From "China: Producer Price Index" Sherman Chan, Moody’s Economy.com economist, February 10:
It is unlikely that the authorities will allow the currency to rise. A stronger yuan could create unrest among struggling exporters [that] fail to recognize that their disappointing recent business performance is almost solely attributed to a slump in global consumption … A marked depreciation … is also not justified, as it would anger trade partners. Thus, in coming months the currency is expected to remain steady and have little influence on overall price change. There may be upward pressures on producer prices during the second half of the year, as massive infrastructure projects gather momentum … Once the industrial sector receives some solid support later in the year, the decline in producer prices will slow or even stop.
From "Clearing the froth in China’s credit growth" by Wang Tao and Harrison Hu, UBS economists, February 12:
Banks are increasing medium- to long-term loans to infrastructure related projects as well as bill financing to provide liquidity to the real economy. This is a positive sign for the economy as a whole and we continue to expect that it would help China’s economy to stabilize and rebound. We see new lending … to rise by more than 16% in 2009 … We do not think it is either likely or necessary for lending growth to be sustained at the current pace. Further, since much of the new credit has been in the form of bill financing, and we have no evidence that new lending is to fund capacity expansion in the troubled sectors, we think that credit risks of this new lending to banks could be limited. However, banks may be facing rising pressure to expand their loan books to compensate for the narrowed margins.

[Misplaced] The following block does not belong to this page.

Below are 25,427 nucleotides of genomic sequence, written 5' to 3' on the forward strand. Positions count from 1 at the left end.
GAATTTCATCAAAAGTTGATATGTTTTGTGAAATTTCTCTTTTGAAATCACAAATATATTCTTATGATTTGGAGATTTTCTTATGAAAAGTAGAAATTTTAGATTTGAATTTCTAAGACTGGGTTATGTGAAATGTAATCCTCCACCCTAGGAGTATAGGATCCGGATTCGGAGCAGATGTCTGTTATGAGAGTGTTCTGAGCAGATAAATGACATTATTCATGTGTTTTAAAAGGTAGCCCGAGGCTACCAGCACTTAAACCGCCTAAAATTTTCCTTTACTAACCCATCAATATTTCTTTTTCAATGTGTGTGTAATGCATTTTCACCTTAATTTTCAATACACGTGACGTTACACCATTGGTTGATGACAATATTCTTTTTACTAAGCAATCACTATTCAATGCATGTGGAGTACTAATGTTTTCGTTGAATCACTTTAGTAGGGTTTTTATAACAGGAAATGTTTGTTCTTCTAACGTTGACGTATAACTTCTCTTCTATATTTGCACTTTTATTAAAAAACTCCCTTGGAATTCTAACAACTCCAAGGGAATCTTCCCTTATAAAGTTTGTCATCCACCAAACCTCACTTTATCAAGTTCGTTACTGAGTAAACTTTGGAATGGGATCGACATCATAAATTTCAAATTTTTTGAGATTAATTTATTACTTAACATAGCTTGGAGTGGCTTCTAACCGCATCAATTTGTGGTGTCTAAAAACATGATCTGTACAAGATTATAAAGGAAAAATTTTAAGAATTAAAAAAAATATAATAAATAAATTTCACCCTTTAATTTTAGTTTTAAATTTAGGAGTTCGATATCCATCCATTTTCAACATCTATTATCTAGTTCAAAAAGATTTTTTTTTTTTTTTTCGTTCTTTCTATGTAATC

From "China in 2009: A bumpy road to growing 8.0%" by Lu Ting and TJ Bond, Merrill Lynch economists, February 10:
A negative export growth has less impact on growth than commonly perceived … China’s massive US$2.0t FX reserves and low public debt (18.5% of GDP) will allow the government to aggressively and swiftly pursue fiscal and monetary stimulus programs. We expect the government to run a deficit equivalent to 3% of GDP in both 2009 and 2010 … the fiscal stimulus plan could add 300bp to growth in both 2009 and 2010 … The government continues to play a key role in China’s economy … The value-added of industrial state-owned enterprises declined to 33% in 2008. However, 33% is still a large number [and] SOEs account for 40% of urban fixed investment … [But] the worsening domestic property downturn could drag down aggregate demand and delay the recovery.